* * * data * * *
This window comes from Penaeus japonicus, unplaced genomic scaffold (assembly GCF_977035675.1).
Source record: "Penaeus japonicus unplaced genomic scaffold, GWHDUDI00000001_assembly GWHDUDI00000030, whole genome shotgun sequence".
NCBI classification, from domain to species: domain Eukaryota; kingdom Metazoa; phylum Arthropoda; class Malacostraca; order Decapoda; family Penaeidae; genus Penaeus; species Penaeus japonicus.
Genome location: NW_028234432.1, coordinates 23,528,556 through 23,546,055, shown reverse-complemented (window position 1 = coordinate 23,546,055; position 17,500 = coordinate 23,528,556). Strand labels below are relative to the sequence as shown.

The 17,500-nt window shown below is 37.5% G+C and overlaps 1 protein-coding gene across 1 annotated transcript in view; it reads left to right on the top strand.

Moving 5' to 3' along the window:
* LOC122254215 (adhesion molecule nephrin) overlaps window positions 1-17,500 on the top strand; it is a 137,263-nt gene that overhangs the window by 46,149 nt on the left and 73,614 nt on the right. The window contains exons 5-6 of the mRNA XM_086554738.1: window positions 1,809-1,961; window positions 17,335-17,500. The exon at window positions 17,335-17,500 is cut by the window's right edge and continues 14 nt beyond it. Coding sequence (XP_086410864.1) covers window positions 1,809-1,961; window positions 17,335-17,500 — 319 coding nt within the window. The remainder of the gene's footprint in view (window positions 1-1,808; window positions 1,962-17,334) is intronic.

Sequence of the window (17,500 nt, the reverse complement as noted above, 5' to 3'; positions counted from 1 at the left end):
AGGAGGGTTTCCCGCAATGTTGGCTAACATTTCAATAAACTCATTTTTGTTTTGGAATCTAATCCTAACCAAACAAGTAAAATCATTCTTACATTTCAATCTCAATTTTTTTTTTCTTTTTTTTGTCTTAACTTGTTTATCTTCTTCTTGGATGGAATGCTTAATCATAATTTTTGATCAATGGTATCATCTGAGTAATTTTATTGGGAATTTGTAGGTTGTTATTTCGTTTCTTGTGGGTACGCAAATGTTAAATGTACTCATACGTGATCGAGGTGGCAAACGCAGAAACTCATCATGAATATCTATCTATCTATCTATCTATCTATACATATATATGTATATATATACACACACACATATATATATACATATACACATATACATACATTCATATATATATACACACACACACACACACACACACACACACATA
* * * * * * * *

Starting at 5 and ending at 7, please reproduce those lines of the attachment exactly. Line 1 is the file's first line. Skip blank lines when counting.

The 17,500-nt window shown below is 37.5% G+C and overlaps 1 protein-coding gene across 1 annotated transcript in view; it reads left to right on the top strand.

Moving 5' to 3' along the window:
* LOC122254215 (adhesion molecule nephrin) overlaps window positions 1-17,500 on the top strand; it is a 137,263-nt gene that overhangs the window by 46,149 nt on the left and 73,614 nt on the right. The window contains exons 5-6 of the mRNA XM_086554738.1: window positions 1,809-1,961; window positions 17,335-17,500. The exon at window positions 17,335-17,500 is cut by the window's right edge and continues 14 nt beyond it. Coding sequence (XP_086410864.1) covers window positions 1,809-1,961; window positions 17,335-17,500 — 319 coding nt within the window. The remainder of the gene's footprint in view (window positions 1-1,808; window positions 1,962-17,334) is intronic.